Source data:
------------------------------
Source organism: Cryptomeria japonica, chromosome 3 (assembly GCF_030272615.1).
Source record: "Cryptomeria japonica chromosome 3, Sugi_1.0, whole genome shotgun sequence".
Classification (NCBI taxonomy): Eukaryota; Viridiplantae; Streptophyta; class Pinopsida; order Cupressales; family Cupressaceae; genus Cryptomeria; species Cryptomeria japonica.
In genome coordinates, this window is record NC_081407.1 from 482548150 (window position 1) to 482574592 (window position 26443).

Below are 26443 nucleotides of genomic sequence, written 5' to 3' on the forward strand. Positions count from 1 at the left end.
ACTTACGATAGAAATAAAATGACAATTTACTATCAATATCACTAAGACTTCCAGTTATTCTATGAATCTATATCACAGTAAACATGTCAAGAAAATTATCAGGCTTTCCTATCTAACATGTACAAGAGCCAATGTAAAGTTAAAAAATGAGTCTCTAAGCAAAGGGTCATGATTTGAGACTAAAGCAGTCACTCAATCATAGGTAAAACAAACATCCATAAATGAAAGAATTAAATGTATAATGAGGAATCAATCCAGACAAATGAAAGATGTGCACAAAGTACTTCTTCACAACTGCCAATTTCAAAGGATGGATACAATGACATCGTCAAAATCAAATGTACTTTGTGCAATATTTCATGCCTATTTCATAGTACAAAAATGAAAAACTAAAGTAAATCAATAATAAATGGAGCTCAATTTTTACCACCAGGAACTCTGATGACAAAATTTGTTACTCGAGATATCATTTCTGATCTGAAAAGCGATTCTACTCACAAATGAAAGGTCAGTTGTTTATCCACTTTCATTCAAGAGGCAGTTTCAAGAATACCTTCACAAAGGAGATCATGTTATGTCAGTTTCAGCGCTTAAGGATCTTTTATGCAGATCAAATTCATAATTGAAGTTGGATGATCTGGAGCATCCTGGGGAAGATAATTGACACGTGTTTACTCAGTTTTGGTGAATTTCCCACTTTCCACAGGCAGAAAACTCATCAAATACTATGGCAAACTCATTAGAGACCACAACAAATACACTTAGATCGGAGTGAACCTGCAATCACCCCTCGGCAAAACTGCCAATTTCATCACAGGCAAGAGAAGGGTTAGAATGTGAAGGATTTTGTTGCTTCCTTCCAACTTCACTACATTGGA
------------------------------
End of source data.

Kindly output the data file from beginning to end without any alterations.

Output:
Source organism: Cryptomeria japonica, chromosome 3 (assembly GCF_030272615.1).
Source record: "Cryptomeria japonica chromosome 3, Sugi_1.0, whole genome shotgun sequence".
Classification (NCBI taxonomy): Eukaryota; Viridiplantae; Streptophyta; class Pinopsida; order Cupressales; family Cupressaceae; genus Cryptomeria; species Cryptomeria japonica.
In genome coordinates, this window is record NC_081407.1 from 482548150 (window position 1) to 482574592 (window position 26443).

Below are 26443 nucleotides of genomic sequence, written 5' to 3' on the forward strand. Positions count from 1 at the left end.
ACTTACGATAGAAATAAAATGACAATTTACTATCAATATCACTAAGACTTCCAGTTATTCTATGAATCTATATCACAGTAAACATGTCAAGAAAATTATCAGGCTTTCCTATCTAACATGTACAAGAGCCAATGTAAAGTTAAAAAATGAGTCTCTAAGCAAAGGGTCATGATTTGAGACTAAAGCAGTCACTCAATCATAGGTAAAACAAACATCCATAAATGAAAGAATTAAATGTATAATGAGGAATCAATCCAGACAAATGAAAGATGTGCACAAAGTACTTCTTCACAACTGCCAATTTCAAAGGATGGATACAATGACATCGTCAAAATCAAATGTACTTTGTGCAATATTTCATGCCTATTTCATAGTACAAAAATGAAAAACTAAAGTAAATCAATAATAAATGGAGCTCAATTTTTACCACCAGGAACTCTGATGACAAAATTTGTTACTCGAGATATCATTTCTGATCTGAAAAGCGATTCTACTCACAAATGAAAGGTCAGTTGTTTATCCACTTTCATTCAAGAGGCAGTTTCAAGAATACCTTCACAAAGGAGATCATGTTATGTCAGTTTCAGCGCTTAAGGATCTTTTATGCAGATCAAATTCATAATTGAAGTTGGATGATCTGGAGCATCCTGGGGAAGATAATTGACACGTGTTTACTCAGTTTTGGTGAATTTCCCACTTTCCACAGGCAGAAAACTCATCAAATACTATGGCAAACTCATTAGAGACCACAACAAATACACTTAGATCGGAGTGAACCTGCAATCACCCCTCGGCAAAACTGCCAATTTCATCACAGGCAAGAGAAGGGTTAGAATGTGAAGGATTTTGTTGCTTCCTTCCAACTTCACTACATTGGA